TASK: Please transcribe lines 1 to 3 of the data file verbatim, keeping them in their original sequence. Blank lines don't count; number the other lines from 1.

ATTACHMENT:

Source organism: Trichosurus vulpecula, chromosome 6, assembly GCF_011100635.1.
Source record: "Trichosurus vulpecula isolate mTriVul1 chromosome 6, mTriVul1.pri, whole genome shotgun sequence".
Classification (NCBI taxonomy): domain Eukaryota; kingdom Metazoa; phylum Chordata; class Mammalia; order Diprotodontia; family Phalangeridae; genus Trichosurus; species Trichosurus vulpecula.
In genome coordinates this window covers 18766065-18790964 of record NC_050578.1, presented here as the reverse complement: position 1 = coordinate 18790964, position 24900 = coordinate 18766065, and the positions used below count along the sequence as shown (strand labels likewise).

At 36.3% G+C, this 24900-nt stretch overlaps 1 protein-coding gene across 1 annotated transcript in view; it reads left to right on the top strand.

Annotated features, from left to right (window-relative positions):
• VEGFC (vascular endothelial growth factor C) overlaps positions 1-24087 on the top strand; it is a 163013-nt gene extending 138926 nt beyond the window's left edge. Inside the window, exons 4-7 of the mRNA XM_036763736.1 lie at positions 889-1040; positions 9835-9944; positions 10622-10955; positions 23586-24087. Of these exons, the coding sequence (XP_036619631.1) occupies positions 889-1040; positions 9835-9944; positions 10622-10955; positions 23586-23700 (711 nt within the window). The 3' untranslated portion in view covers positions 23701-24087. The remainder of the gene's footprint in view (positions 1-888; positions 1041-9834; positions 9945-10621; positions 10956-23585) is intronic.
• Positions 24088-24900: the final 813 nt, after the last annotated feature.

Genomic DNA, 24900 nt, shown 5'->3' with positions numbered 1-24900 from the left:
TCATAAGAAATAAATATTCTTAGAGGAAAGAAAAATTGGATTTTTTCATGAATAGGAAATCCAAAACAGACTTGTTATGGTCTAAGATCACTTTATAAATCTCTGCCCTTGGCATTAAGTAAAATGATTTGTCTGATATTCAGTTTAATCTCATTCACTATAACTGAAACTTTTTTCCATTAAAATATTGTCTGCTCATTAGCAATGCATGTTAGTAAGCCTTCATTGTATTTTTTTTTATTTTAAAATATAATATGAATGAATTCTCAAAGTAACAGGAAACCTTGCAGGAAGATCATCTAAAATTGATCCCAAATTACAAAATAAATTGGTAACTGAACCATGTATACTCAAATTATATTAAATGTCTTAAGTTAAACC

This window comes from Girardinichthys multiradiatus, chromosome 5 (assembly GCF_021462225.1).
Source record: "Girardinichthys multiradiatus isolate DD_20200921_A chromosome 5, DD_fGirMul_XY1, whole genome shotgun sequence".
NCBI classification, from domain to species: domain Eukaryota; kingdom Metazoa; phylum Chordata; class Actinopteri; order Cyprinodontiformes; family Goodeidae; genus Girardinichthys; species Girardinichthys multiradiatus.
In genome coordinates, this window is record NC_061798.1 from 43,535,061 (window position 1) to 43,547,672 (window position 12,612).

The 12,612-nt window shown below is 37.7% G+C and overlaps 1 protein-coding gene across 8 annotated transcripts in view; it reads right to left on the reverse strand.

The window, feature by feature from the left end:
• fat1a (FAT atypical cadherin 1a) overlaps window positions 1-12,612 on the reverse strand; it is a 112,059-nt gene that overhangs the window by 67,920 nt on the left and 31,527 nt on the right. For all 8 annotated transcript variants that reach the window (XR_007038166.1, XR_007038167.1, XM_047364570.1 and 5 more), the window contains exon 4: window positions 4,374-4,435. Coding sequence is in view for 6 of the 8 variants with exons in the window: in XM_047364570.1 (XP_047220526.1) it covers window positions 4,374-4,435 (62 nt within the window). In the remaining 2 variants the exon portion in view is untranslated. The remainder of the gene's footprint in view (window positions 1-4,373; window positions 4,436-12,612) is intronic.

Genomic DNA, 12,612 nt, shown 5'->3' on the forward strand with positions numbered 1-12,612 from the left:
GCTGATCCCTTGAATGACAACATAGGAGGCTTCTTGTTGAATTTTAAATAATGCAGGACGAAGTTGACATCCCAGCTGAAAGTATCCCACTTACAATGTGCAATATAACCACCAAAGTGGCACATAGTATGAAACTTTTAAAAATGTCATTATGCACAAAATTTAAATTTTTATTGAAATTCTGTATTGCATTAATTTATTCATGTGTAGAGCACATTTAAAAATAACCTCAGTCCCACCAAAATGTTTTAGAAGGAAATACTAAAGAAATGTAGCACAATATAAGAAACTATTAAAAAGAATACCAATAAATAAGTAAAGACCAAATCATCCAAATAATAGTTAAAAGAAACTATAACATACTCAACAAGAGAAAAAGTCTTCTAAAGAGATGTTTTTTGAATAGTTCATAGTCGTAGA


Source organism: Trichosurus vulpecula, chromosome 6, assembly GCF_011100635.1.
Source record: "Trichosurus vulpecula isolate mTriVul1 chromosome 6, mTriVul1.pri, whole genome shotgun sequence".
Classification (NCBI taxonomy): domain Eukaryota; kingdom Metazoa; phylum Chordata; class Mammalia; order Diprotodontia; family Phalangeridae; genus Trichosurus; species Trichosurus vulpecula.